The Cognitive Failures Questionnaire

Posted on July 9, 2020 / 49 Listing verified by admin as genuine
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The Cognitive Failures Questionnaire

The Cognitive Failures Questionnaire (CFQ) is used in ergonomics research to measure behavioral problems associated with attentiveness and memory in everyday life.

As a self-report questionnaire, the Cognitive Failures Questionnaire (CFQ) was initially devised to measure perception, memory, and motor lapses in daily life. CFO scores have been found to correlate with some psychiatric symptoms associated with stress; hence, high scores on the CFQ are considered by some as an indicator of increased vulnerability to stress. Attempts to identify a stable factor structure for the CFQ. have produced different results. However, there is a measure of agreement concerning the presence of a “general cognitive” factor that includes loadings from most items and accounts for the lion’s share of the variance. Not enough is known about the performance of the CFQ in clinical populations to use it as a measure of change.

Scoring the Scale

The CFQ was developed by Broadbent et al. (1982) — yes, the same Broadbent who proposed the filter theory of attention — to assess the frequency with which people experienced cognitive failures, such as absent-mindedness, in everyday life — slips and errors of perception, memory, and motor functioning.  The most straightforward way to score the scale is simply to sum up the ratings of the 25 individual items, yielding a score from 0-100.

Scores on the scale predict episodes of absent-mindedness in both the laboratory and everyday life, including slow performance on focused attention tasks, traffic and work accidents, and forgetting to save one’s data on the computer.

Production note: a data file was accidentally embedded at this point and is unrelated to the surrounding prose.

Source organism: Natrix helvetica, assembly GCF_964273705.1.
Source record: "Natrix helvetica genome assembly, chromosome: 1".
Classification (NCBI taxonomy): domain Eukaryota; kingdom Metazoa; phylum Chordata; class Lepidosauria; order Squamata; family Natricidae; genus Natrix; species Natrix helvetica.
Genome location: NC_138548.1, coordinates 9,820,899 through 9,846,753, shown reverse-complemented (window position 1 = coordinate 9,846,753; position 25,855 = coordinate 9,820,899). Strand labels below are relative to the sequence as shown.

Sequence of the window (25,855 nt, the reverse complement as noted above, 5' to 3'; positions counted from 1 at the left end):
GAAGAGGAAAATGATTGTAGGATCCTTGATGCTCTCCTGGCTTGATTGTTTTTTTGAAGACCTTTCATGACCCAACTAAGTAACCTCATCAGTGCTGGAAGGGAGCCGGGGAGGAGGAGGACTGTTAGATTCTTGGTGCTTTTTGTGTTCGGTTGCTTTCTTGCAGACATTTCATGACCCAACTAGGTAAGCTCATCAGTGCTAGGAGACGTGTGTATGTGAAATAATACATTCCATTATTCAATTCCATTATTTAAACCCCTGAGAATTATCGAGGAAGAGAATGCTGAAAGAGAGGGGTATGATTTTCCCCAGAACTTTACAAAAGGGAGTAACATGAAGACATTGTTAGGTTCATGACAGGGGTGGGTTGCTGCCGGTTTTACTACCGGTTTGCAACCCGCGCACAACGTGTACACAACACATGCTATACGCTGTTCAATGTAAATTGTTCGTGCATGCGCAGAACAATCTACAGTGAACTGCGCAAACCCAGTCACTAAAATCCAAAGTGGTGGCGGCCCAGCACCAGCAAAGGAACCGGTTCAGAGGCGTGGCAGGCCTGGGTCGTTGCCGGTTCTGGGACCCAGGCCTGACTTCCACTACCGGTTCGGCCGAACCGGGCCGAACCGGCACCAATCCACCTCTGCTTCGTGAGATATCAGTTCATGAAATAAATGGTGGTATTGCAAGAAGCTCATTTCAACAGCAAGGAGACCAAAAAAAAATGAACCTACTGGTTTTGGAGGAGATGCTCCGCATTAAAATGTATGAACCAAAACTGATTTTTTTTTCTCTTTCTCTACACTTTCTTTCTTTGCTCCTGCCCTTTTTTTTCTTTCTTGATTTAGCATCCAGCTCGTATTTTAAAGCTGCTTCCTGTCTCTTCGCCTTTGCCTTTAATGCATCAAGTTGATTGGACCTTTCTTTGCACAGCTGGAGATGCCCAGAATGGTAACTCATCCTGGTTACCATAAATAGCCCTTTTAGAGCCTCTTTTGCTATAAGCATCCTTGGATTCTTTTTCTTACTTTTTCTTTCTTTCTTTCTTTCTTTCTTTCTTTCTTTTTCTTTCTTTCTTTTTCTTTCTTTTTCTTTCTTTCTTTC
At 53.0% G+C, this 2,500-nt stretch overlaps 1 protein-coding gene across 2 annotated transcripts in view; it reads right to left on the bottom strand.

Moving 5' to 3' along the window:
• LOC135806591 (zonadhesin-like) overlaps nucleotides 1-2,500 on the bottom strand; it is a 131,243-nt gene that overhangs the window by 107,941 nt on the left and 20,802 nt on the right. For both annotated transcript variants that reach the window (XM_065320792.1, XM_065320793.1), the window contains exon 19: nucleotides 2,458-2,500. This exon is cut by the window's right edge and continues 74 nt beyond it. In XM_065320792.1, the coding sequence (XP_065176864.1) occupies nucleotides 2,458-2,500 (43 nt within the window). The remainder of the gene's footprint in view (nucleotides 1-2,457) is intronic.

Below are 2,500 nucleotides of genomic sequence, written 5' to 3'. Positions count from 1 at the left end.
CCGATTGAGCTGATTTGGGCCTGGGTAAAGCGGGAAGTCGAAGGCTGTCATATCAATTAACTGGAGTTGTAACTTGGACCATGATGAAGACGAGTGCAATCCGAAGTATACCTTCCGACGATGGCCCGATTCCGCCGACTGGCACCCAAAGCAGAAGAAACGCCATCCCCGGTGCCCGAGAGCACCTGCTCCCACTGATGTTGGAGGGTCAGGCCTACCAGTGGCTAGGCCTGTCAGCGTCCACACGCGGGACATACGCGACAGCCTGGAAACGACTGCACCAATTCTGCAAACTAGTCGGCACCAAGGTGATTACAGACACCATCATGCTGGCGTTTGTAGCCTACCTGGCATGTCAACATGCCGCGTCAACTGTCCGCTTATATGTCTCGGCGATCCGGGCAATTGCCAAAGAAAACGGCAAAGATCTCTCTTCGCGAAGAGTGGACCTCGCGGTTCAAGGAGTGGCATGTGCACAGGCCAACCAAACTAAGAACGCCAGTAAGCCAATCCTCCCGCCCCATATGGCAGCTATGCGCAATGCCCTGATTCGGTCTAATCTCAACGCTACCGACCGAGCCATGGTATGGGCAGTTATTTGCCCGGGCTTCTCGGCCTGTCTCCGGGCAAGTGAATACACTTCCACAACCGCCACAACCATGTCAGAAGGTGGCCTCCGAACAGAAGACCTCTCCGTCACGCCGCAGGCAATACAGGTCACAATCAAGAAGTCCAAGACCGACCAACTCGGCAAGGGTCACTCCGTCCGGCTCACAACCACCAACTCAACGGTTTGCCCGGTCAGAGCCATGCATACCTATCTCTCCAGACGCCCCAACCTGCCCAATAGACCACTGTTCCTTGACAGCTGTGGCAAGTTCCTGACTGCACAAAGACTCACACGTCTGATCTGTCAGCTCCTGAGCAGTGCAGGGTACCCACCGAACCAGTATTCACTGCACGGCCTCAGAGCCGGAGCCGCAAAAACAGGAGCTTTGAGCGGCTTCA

A study by Rast et al. (2008) indicates that the CFQ items load on three different factors.  Summing scores across the relevant items will yield subscale scores representing these dimensions of forgetfulness:

  • Forgetfulness (Items 1, 2, 5, 7, 17, 20, 22, and 23): “a tendency to let go from one’s mind something known or planned, for example, names, intentions, appointments, and words”.
  • Distractibility (Items 8, 9, 10, 11, 14, 19, 21, and 25): “mainly in social situations or interactions with other people such as being absentminded or easily disturbed in one’s focused attention”.
  • False Triggering (Items 2, 3, 5, 6, 12, 18, 23, and 24): “interrupted processing of sequences of cognitive and motor actions”.


  • Broadbent, D.E., Cooper, P.F., FitzGerald, P., & Parkes, K.R.  (1982). The Cognitive Failures Questionnaire (CFQ) and its correlates. British Journal of Clinical Psychology, 21, 1-16.
  • Wallace, J. Craig; Kass, Steven J.; Stanny, Claudia J. Rast, P., Zimprich, d., Van Boxtel, M., & Jolles, J.  (2008).  Factor structure and measurement invariance of the Cognitive Failures Questionnaire across the adult life span.  Assessment, in press.


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